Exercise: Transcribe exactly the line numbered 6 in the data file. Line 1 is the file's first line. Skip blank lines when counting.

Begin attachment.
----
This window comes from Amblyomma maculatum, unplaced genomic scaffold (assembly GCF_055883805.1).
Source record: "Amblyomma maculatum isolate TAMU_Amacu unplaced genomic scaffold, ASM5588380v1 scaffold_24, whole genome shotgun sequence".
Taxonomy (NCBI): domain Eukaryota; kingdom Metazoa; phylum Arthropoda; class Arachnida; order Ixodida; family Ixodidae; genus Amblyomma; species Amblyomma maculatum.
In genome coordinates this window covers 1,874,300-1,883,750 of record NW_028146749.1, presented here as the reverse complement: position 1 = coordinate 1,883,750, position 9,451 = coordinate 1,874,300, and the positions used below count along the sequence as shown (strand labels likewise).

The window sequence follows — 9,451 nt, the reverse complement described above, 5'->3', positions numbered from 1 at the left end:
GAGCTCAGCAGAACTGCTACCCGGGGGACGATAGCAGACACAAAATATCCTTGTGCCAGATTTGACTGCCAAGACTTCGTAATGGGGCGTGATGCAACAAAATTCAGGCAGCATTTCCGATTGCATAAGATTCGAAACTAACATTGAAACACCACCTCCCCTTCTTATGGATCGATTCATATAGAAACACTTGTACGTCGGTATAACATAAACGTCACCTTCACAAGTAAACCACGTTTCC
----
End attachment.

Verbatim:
GAGCTCAGCAGAACTGCTACCCGGGGGACGATAGCAGACACAAAATATCCTTGTGCCAGATTTGACTGCCAAGACTTCGTAATGGGGCGTGATGCAACAAAATTCAGGCAGCATTTCCGATTGCATAAGATTCGAAACTAACATTGAAACACCACCTCCCCTTCTTATGGATCGATTCATATAGAAACACTTGTACGTCGGTATAACATAAACGTCACCTTCACAAGTAAACCACGTTTCC